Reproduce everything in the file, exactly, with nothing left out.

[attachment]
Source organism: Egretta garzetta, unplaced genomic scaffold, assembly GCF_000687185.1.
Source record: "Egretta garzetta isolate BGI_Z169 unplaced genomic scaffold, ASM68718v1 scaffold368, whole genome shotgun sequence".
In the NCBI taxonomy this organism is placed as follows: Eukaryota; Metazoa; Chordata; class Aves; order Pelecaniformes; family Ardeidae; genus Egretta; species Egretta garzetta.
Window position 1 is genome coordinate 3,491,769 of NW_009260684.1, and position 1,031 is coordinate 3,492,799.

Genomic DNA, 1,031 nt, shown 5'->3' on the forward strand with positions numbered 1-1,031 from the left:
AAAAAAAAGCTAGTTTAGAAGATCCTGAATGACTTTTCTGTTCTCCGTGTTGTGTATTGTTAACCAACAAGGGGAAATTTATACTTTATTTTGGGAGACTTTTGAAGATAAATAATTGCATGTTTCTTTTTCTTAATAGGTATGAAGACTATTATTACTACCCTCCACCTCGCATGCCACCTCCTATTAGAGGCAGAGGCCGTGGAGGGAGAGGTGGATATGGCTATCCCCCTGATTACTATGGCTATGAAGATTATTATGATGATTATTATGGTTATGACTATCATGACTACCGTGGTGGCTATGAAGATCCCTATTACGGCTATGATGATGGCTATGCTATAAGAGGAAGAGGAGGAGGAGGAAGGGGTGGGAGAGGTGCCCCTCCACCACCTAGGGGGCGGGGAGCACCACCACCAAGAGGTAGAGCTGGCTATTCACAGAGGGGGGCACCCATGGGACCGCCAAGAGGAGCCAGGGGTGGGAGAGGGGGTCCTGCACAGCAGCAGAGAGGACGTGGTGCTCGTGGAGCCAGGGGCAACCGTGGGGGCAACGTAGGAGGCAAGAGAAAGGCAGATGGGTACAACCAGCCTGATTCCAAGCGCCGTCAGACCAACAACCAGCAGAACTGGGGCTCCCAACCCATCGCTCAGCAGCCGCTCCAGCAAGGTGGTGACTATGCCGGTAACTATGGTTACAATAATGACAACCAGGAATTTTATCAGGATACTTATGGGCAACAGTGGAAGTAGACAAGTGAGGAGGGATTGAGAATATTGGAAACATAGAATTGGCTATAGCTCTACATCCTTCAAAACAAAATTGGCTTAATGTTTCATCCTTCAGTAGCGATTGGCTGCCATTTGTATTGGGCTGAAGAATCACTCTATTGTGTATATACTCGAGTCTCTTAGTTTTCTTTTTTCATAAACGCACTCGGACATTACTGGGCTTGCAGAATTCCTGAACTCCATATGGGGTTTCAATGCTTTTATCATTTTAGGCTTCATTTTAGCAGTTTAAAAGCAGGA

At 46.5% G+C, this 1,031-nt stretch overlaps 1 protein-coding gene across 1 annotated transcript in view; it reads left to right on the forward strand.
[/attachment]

Source organism: Egretta garzetta, unplaced genomic scaffold, assembly GCF_000687185.1.
Source record: "Egretta garzetta isolate BGI_Z169 unplaced genomic scaffold, ASM68718v1 scaffold368, whole genome shotgun sequence".
In the NCBI taxonomy this organism is placed as follows: Eukaryota; Metazoa; Chordata; class Aves; order Pelecaniformes; family Ardeidae; genus Egretta; species Egretta garzetta.
Window position 1 is genome coordinate 3,491,769 of NW_009260684.1, and position 1,031 is coordinate 3,492,799.

Genomic DNA, 1,031 nt, shown 5'->3' on the forward strand with positions numbered 1-1,031 from the left:
AAAAAAAAGCTAGTTTAGAAGATCCTGAATGACTTTTCTGTTCTCCGTGTTGTGTATTGTTAACCAACAAGGGGAAATTTATACTTTATTTTGGGAGACTTTTGAAGATAAATAATTGCATGTTTCTTTTTCTTAATAGGTATGAAGACTATTATTACTACCCTCCACCTCGCATGCCACCTCCTATTAGAGGCAGAGGCCGTGGAGGGAGAGGTGGATATGGCTATCCCCCTGATTACTATGGCTATGAAGATTATTATGATGATTATTATGGTTATGACTATCATGACTACCGTGGTGGCTATGAAGATCCCTATTACGGCTATGATGATGGCTATGCTATAAGAGGAAGAGGAGGAGGAGGAAGGGGTGGGAGAGGTGCCCCTCCACCACCTAGGGGGCGGGGAGCACCACCACCAAGAGGTAGAGCTGGCTATTCACAGAGGGGGGCACCCATGGGACCGCCAAGAGGAGCCAGGGGTGGGAGAGGGGGTCCTGCACAGCAGCAGAGAGGACGTGGTGCTCGTGGAGCCAGGGGCAACCGTGGGGGCAACGTAGGAGGCAAGAGAAAGGCAGATGGGTACAACCAGCCTGATTCCAAGCGCCGTCAGACCAACAACCAGCAGAACTGGGGCTCCCAACCCATCGCTCAGCAGCCGCTCCAGCAAGGTGGTGACTATGCCGGTAACTATGGTTACAATAATGACAACCAGGAATTTTATCAGGATACTTATGGGCAACAGTGGAAGTAGACAAGTGAGGAGGGATTGAGAATATTGGAAACATAGAATTGGCTATAGCTCTACATCCTTCAAAACAAAATTGGCTTAATGTTTCATCCTTCAGTAGCGATTGGCTGCCATTTGTATTGGGCTGAAGAATCACTCTATTGTGTATATACTCGAGTCTCTTAGTTTTCTTTTTTCATAAACGCACTCGGACATTACTGGGCTTGCAGAATTCCTGAACTCCATATGGGGTTTCAATGCTTTTATCATTTTAGGCTTCATTTTAGCAGTTTAAAAGCAGGA

At 46.5% G+C, this 1,031-nt stretch overlaps 1 protein-coding gene across 1 annotated transcript in view; it reads left to right on the forward strand.